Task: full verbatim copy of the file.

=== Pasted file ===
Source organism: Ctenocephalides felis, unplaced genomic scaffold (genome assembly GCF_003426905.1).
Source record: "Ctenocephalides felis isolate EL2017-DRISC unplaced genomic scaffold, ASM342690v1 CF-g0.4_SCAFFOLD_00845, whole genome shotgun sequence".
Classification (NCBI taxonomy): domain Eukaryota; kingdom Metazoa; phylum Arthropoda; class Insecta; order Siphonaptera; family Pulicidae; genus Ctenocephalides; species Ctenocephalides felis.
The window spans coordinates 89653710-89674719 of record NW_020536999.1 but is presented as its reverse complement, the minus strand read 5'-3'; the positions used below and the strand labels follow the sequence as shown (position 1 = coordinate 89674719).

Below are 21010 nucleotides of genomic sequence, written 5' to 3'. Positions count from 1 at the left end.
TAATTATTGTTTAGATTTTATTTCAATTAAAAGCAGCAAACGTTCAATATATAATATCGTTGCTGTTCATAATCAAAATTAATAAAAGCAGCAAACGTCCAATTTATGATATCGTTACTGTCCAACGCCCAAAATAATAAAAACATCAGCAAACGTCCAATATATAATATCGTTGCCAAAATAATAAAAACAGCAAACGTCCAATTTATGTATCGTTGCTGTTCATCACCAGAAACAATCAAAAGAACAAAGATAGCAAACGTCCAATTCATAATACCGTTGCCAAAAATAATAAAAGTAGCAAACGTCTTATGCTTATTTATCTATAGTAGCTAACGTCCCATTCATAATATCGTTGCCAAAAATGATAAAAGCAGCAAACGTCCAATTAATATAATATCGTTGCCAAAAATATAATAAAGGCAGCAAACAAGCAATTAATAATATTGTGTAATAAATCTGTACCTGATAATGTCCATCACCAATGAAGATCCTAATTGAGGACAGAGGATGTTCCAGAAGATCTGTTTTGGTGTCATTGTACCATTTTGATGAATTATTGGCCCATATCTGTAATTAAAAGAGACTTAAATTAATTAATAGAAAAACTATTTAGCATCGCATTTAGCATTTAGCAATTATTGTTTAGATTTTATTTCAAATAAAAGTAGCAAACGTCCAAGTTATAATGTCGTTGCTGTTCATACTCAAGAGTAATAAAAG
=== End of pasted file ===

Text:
Source organism: Ctenocephalides felis, unplaced genomic scaffold (genome assembly GCF_003426905.1).
Source record: "Ctenocephalides felis isolate EL2017-DRISC unplaced genomic scaffold, ASM342690v1 CF-g0.4_SCAFFOLD_00845, whole genome shotgun sequence".
Classification (NCBI taxonomy): domain Eukaryota; kingdom Metazoa; phylum Arthropoda; class Insecta; order Siphonaptera; family Pulicidae; genus Ctenocephalides; species Ctenocephalides felis.
The window spans coordinates 89653710-89674719 of record NW_020536999.1 but is presented as its reverse complement, the minus strand read 5'-3'; the positions used below and the strand labels follow the sequence as shown (position 1 = coordinate 89674719).

Below are 21010 nucleotides of genomic sequence, written 5' to 3'. Positions count from 1 at the left end.
TAATTATTGTTTAGATTTTATTTCAATTAAAAGCAGCAAACGTTCAATATATAATATCGTTGCTGTTCATAATCAAAATTAATAAAAGCAGCAAACGTCCAATTTATGATATCGTTACTGTCCAACGCCCAAAATAATAAAAACATCAGCAAACGTCCAATATATAATATCGTTGCCAAAATAATAAAAACAGCAAACGTCCAATTTATGTATCGTTGCTGTTCATCACCAGAAACAATCAAAAGAACAAAGATAGCAAACGTCCAATTCATAATACCGTTGCCAAAAATAATAAAAGTAGCAAACGTCTTATGCTTATTTATCTATAGTAGCTAACGTCCCATTCATAATATCGTTGCCAAAAATGATAAAAGCAGCAAACGTCCAATTAATATAATATCGTTGCCAAAAATATAATAAAGGCAGCAAACAAGCAATTAATAATATTGTGTAATAAATCTGTACCTGATAATGTCCATCACCAATGAAGATCCTAATTGAGGACAGAGGATGTTCCAGAAGATCTGTTTTGGTGTCATTGTACCATTTTGATGAATTATTGGCCCATATCTGTAATTAAAAGAGACTTAAATTAATTAATAGAAAAACTATTTAGCATCGCATTTAGCATTTAGCAATTATTGTTTAGATTTTATTTCAAATAAAAGTAGCAAACGTCCAAGTTATAATGTCGTTGCTGTTCATACTCAAGAGTAATAAAAG